You almost couldn’t design a problem that is a worse fit with our underlying psychology.
However, my assessment of the book “The burning question” by Berners-Lee and Clark is that it is admirably objective and clear. That impression was reinforced when I saw Duncan Clark speak about the contents of the book at London’s RSA a couple of months ago. On that occasion, the meeting was constrained to less than an hour, for both presentation and audience Q&A. It was clear that the speaker had a lot more that he could have said.
I was therefore delighted when he agreed to speak on the same topic at a forthcoming London Futurists event, happening in Birkbeck College from 6.15pm to 8.30pm on Saturday 18th January. You can find more details of the London Futurists event here. Following our normal format, we’ll have a full two hours of careful examination of the overall field.
Six steps to climate catastrophe
One way to examine the risks of climate catastrophe induced by human activity is to consider the following six-step chain of cause and effect:
- Population – the number of people on the earth
- Affluence – the average wealth of people on the earth
- Energy intensity – the average amount of energy used to create a unit of wealth
- Carbon intensity – the average carbon emissions caused by each unit of energy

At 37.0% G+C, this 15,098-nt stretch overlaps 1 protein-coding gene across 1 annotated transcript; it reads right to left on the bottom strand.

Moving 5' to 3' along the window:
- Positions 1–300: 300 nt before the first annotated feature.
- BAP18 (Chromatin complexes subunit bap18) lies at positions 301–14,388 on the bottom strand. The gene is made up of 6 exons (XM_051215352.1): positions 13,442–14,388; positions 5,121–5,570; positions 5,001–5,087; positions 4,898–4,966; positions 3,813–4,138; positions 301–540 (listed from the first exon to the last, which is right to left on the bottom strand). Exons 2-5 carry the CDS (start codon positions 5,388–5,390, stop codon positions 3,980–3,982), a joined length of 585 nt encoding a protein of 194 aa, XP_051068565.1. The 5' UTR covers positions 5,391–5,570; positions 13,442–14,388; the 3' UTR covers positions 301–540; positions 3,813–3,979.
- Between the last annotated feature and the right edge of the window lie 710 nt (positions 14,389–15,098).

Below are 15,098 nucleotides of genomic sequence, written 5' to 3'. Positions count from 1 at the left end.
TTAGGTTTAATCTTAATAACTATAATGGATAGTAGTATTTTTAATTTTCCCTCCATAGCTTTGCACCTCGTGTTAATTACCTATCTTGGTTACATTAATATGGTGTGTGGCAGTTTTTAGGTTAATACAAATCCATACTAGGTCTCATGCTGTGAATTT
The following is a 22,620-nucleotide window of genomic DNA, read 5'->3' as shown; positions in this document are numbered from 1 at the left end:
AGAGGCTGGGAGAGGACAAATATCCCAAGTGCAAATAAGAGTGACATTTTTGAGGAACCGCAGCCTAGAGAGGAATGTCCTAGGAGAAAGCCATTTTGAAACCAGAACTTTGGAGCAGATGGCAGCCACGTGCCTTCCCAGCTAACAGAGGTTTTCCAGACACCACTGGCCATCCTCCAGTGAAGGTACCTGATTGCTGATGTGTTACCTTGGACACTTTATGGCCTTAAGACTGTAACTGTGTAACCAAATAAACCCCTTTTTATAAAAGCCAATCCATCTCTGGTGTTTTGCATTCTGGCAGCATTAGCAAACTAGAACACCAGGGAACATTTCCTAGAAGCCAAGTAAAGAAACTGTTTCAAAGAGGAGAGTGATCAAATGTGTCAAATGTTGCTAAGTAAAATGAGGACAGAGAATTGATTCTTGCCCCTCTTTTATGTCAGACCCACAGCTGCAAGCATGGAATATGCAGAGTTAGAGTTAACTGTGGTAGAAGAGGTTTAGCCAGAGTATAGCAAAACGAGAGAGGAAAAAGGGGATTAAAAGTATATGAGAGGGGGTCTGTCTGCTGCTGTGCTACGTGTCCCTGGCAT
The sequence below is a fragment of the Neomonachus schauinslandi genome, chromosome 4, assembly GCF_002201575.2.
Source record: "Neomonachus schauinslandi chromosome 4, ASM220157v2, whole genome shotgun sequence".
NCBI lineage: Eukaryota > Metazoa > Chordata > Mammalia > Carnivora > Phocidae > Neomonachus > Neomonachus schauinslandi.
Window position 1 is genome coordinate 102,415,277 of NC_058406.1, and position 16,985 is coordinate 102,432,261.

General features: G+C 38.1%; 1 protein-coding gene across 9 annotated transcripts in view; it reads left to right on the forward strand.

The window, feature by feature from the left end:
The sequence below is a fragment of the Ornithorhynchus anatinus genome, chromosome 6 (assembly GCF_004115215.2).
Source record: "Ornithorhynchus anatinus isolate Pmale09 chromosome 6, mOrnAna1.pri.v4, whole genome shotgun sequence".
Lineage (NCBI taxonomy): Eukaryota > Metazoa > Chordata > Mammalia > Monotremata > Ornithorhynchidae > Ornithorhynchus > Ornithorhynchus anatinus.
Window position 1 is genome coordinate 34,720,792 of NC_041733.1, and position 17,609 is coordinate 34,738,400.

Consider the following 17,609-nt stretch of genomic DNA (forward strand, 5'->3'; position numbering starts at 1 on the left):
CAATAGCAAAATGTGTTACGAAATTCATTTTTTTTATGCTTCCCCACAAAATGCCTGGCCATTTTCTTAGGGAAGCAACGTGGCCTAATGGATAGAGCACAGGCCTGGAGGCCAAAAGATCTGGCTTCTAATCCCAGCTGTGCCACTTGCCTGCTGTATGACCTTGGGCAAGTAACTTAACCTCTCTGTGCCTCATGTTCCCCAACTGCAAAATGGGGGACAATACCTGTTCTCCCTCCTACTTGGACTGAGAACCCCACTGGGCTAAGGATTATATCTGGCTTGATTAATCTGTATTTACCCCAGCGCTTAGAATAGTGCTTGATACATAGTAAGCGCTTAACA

- Temperature impact – the average increase of global temperature caused by carbon emissions
- Global impact – the broader impact on life on earth caused by increased average temperature.
As Berners-Lee and Clark discuss in their book, there’s scope to debate, and/or to alter, each of these causal links. Various commentators recommend:
- A reduction in the overall human population
- Combatting society’s deep-seated imperatives to pursue economic growth
- Achieving greater affluence with less energy input
- Switching to energy sources (such as “renewables”) with reduced carbon emissions
- Seeing (or engineering) different causes that complicate the relation between carbon emissions and temperature rises
- Seeing (or engineering) beneficial aspects to global increases in temperature, rather than adverse ones.
What they point out, however, is that despite significant progress to reduce energy intensity and carbon intensity, the other factors seem to be increasing out of control, and dominate the overall equation. Specifically, affluence shows no signs of decreasing, especially when the aspirations of huge numbers of people in emerging economies are taken into consideration.
I see this as an argument to accelerate work on technical solutions – further work to reduce the energy intensity and carbon intensity factors. I also see it as an argument to rapidly pursue investigations of what Berners-Lee and Clark call “Plan B”, namely various forms of geoengineering. This extends beyond straightforward methods for carbon capture and storage, and includes possibilities such as
- Trying to use the oceans to take more carbon dioxide out of the air and store it in an inert form
- Screen some of the incoming heat from the sun, by, for example, creating more clouds, or injecting aerosols into the upper atmosphere.